Despite her seemingly militant support of traditional values, Sarah Palin’s very presence on that political stage represented a significant innovation for a new kind of family, one in which empowered women might also show compassion and acceptance for the many challenges future generations face upon entering this world. What she was saying in her conservative, at times aggressive speeches hadn’t quite yet caught up to the promise of what she was living. Maverick indeed!

No wonder so many people are reeling from the sensation of a finely woven, antique rug being pulled out from under them. Over the last century, rapid social change has led to more freedom for more people, of course, and plenty of fear and conflict to go with it, challenging former slaves and masters alike to modify not only their self-image and beliefs, but their most cherished, deeply entrenched, primarily unconscious behaviors.

It is the latter that we will investigate, and hopefully transform, in this book: the power plays, traumas, and relational habits we must alter to move forward productively as free, empowered people. Here we stretch beyond “liberal” and “conservative” agendas, looking at behavior patterns that wreak havoc beneath the surface of all cultural, religious, business, political, scientific, and philosophical persuasions.

In Part I (chapters one through eight), we’ll learn some surprising things about our ancestors as we survey “A Brief History of Power,” taking a look at key, time-tested, yet long-ignored features of innovative leadership. Part II (chapters nine through twelve) will focus on “The Necessity of Vision.” Here we wrestle with issues related to visionaries, including those who became religious figures, to understand how we can move beyond crucifying or worshipping creative, inspired thinkers, artists, and social activists—to become innovators and leaders ourselves. Finally, in Part III, “Horse Sense at Work,” we’ll practice new leadership and social intelligence skills that build on the expanded view of history, science, and religion the first twelve chapters explore.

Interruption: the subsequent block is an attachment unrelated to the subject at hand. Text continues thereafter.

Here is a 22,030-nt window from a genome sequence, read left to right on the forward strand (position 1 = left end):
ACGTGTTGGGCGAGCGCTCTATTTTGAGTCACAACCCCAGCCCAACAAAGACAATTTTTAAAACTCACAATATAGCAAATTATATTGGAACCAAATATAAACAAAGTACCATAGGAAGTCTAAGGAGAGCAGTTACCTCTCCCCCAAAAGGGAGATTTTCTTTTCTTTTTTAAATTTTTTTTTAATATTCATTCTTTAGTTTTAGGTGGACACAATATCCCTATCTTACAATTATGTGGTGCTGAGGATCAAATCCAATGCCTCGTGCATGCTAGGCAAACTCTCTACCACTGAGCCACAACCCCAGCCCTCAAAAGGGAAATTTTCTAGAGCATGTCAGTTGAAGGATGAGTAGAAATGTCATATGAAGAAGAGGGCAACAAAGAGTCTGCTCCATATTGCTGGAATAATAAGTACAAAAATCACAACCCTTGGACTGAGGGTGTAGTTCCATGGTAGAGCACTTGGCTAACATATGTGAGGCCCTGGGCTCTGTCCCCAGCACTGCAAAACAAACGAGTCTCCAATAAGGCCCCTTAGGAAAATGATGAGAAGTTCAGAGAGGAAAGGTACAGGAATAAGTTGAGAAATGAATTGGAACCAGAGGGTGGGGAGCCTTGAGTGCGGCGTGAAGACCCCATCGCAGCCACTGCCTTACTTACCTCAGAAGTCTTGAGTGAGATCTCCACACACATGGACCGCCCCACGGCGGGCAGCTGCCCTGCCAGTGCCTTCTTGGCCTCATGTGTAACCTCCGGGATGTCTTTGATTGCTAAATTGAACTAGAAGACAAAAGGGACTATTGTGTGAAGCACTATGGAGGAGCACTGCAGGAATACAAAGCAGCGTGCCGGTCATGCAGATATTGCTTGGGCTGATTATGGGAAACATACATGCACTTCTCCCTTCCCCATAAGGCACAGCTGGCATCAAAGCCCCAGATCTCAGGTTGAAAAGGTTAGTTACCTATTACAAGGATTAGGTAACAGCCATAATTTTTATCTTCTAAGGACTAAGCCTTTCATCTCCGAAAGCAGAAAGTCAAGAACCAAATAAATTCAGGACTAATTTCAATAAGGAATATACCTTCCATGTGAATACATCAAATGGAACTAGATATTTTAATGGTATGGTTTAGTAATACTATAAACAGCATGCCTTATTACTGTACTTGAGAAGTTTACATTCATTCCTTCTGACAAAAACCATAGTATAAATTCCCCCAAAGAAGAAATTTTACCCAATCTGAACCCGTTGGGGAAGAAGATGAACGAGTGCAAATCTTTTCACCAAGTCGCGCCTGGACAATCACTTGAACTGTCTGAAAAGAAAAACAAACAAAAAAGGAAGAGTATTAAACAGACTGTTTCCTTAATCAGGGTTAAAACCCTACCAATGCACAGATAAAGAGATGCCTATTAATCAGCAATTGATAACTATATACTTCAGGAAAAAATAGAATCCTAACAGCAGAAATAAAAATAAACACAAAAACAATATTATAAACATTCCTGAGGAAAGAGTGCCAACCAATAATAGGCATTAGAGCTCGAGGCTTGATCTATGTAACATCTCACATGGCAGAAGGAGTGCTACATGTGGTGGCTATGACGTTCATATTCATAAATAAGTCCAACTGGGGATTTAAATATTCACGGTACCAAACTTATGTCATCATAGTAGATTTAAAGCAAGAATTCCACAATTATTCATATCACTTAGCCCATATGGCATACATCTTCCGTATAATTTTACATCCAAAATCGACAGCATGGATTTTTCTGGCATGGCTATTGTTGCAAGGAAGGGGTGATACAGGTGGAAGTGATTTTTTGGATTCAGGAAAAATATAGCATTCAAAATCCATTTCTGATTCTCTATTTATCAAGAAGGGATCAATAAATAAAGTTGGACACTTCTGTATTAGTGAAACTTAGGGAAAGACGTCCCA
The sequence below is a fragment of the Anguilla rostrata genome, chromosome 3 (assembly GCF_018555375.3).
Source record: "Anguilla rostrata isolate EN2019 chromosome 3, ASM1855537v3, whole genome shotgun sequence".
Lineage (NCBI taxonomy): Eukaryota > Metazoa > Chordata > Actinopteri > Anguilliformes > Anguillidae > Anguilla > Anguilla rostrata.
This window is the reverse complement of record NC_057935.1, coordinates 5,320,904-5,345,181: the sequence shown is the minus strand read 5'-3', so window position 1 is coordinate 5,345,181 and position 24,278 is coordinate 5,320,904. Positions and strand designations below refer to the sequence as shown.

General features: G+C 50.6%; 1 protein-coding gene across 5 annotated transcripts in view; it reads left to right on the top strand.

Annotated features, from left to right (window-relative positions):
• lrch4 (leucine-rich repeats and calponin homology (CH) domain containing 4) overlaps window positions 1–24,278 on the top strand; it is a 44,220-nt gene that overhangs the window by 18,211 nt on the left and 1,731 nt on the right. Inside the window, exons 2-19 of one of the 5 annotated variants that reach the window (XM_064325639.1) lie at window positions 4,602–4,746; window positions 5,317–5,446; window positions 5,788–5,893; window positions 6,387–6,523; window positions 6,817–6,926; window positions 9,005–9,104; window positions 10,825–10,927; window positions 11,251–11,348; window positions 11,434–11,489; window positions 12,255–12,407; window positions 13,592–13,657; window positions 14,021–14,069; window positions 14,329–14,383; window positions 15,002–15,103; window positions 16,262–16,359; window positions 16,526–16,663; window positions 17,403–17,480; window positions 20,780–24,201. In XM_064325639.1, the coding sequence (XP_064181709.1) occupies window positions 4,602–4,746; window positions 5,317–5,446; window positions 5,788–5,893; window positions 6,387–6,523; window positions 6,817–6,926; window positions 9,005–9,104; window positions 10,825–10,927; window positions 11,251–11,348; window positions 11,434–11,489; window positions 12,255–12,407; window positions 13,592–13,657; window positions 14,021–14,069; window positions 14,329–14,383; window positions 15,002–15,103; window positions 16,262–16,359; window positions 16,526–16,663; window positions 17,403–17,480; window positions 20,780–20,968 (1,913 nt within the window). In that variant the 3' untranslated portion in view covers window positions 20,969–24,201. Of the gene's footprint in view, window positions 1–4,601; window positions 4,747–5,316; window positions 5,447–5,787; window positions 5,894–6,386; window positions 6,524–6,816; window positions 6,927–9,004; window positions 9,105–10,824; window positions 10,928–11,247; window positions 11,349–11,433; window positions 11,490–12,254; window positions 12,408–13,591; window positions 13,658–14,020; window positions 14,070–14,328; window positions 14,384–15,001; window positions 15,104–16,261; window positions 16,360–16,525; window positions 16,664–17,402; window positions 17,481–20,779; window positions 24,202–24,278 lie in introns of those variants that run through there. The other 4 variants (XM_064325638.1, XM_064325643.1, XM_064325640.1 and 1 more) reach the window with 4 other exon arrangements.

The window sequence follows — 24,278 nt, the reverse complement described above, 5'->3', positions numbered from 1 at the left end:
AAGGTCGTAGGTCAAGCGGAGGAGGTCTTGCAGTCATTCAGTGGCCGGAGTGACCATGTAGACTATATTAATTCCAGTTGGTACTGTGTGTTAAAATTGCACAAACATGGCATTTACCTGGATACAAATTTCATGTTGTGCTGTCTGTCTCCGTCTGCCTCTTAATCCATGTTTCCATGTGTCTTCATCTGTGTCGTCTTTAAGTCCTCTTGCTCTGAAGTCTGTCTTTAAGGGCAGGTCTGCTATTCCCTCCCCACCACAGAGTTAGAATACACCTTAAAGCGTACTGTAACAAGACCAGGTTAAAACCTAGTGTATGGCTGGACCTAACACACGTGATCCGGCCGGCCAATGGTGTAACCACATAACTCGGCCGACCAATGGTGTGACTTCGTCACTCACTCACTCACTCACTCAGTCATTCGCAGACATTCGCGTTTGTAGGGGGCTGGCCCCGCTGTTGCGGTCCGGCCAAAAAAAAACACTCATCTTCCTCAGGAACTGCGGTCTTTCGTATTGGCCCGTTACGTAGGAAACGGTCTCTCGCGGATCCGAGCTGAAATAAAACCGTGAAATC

To make this potentially treacherous journey a bit more enjoyable, we’ll travel on horseback, riding an animal that has, since the beginning of civilization, helped us negotiate new territory with much more speed and grace than we could possibly manage on our own two legs. But here’s the rub: After leaving the main road, we’re going to drop the reins and let the horses lead us at times, revealing a socially intelligent, non-predatory approach to leadership, innovation, collaboration, and power. And it is here that some readers will feel another rug slipping out from underneath them.

In recognizing that animals have much to teach us—that they have, as the recent scientific research presented in this book suggests, been tutoring, empowering, healing, and transforming us all along—we will have to let go of the idea that we are the only intelligent species on the planet.

On July 7, 2012, a prominent international group of scientists made this assertion official. Based on decades of physiological and behavioral experiments with multiple species, “The Cambridge Declaration on Consciousness” stated “unequivocally” that “non-human animals have the neuroanatomical, neurochemical, and neurophysiological substrates of consciousness states along with the capacity to exhibit intentional behaviors. Consequently, the weight of evidence indicates that humans are not unique in possessing the neurological substrates that generate consciousness.” The document acknowledges that “neural networks aroused during affective states in humans are also critically important for generating emotional behaviors in animals.” This includes “all mammals and birds, and many other creatures, including octopuses.”

Accepting that other species can think, feel, and make intentional decisions is a game changer for everyone. This does not mean, however, that animals always share our perspectives or priorities. As this book unfolds, you’ll be grateful that they often don’t, especially in the case of highly social, non-predatory animals like horses who offer alternative approaches to power, collaboration, and “freedom through relationship,” lessons they’ve occasionally taught exceptional leaders throughout history.

Imagine if all of us could, finally, bring these lessons out of the shadows and employ them consciously, creating a form of shared leadership that taps the talents of the entire herd. What might we accomplish if we finally understood how to be powerful, together?


Linda Kohanov
Amado, Arizona
September, 2012